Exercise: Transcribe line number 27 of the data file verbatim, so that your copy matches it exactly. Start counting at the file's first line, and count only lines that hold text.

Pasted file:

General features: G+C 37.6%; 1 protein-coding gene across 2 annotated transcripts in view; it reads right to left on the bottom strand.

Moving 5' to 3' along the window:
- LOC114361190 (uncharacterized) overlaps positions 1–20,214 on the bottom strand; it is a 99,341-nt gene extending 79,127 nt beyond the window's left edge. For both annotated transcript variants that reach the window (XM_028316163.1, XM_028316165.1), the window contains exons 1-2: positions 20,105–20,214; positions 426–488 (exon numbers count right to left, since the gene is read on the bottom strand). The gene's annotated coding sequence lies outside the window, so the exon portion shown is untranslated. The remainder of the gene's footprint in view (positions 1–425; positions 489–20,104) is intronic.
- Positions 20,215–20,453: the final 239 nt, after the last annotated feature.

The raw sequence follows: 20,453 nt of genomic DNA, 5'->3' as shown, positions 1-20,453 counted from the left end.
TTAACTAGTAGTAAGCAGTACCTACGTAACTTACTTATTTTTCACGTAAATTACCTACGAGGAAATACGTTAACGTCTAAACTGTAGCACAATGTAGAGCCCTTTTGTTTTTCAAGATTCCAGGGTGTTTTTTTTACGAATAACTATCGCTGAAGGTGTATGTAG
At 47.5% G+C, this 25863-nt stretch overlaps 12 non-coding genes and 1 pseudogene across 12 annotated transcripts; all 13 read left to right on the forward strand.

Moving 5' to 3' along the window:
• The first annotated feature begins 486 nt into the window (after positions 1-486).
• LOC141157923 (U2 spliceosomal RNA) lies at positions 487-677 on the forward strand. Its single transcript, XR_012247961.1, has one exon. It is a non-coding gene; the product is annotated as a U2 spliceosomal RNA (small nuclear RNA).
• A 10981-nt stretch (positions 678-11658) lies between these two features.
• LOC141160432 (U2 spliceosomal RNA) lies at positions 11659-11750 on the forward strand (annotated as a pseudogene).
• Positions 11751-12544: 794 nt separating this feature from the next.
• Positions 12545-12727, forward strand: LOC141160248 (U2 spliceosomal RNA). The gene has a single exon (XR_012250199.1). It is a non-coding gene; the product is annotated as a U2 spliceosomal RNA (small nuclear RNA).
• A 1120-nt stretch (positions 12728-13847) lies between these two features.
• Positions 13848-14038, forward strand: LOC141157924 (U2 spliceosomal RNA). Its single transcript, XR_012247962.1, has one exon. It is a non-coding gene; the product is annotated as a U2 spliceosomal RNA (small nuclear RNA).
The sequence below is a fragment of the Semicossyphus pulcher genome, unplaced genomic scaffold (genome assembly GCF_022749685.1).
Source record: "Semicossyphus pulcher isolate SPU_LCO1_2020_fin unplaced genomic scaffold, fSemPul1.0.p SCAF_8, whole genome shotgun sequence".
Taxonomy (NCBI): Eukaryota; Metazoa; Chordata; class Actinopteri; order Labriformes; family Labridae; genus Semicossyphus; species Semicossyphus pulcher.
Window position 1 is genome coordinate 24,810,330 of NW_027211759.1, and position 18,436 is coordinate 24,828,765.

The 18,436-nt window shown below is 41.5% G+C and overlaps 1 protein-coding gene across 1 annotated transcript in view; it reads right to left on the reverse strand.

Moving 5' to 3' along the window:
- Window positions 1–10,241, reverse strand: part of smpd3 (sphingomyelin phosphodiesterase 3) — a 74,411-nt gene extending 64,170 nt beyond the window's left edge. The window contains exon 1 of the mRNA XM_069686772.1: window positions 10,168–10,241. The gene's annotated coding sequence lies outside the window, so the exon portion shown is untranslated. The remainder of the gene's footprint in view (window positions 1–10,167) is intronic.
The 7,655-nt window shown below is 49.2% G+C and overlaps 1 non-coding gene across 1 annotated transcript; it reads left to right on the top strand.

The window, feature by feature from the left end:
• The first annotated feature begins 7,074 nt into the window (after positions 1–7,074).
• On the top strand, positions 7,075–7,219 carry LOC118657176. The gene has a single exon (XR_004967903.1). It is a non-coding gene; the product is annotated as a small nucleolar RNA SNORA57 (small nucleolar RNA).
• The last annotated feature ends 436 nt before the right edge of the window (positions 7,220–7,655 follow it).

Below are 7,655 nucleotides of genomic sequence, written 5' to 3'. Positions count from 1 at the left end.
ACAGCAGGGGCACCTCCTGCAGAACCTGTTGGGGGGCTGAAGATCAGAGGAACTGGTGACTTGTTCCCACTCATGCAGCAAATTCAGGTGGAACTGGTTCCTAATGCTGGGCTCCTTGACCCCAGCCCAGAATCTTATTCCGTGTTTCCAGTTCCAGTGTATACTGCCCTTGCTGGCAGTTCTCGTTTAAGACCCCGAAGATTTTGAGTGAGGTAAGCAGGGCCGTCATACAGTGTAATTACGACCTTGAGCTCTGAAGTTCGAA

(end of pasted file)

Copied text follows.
• On the top strand, positions 7,075–7,219 carry LOC118657176. The gene has a single exon (XR_004967903.1). It is a non-coding gene; the product is annotated as a small nucleolar RNA SNORA57 (small nucleolar RNA).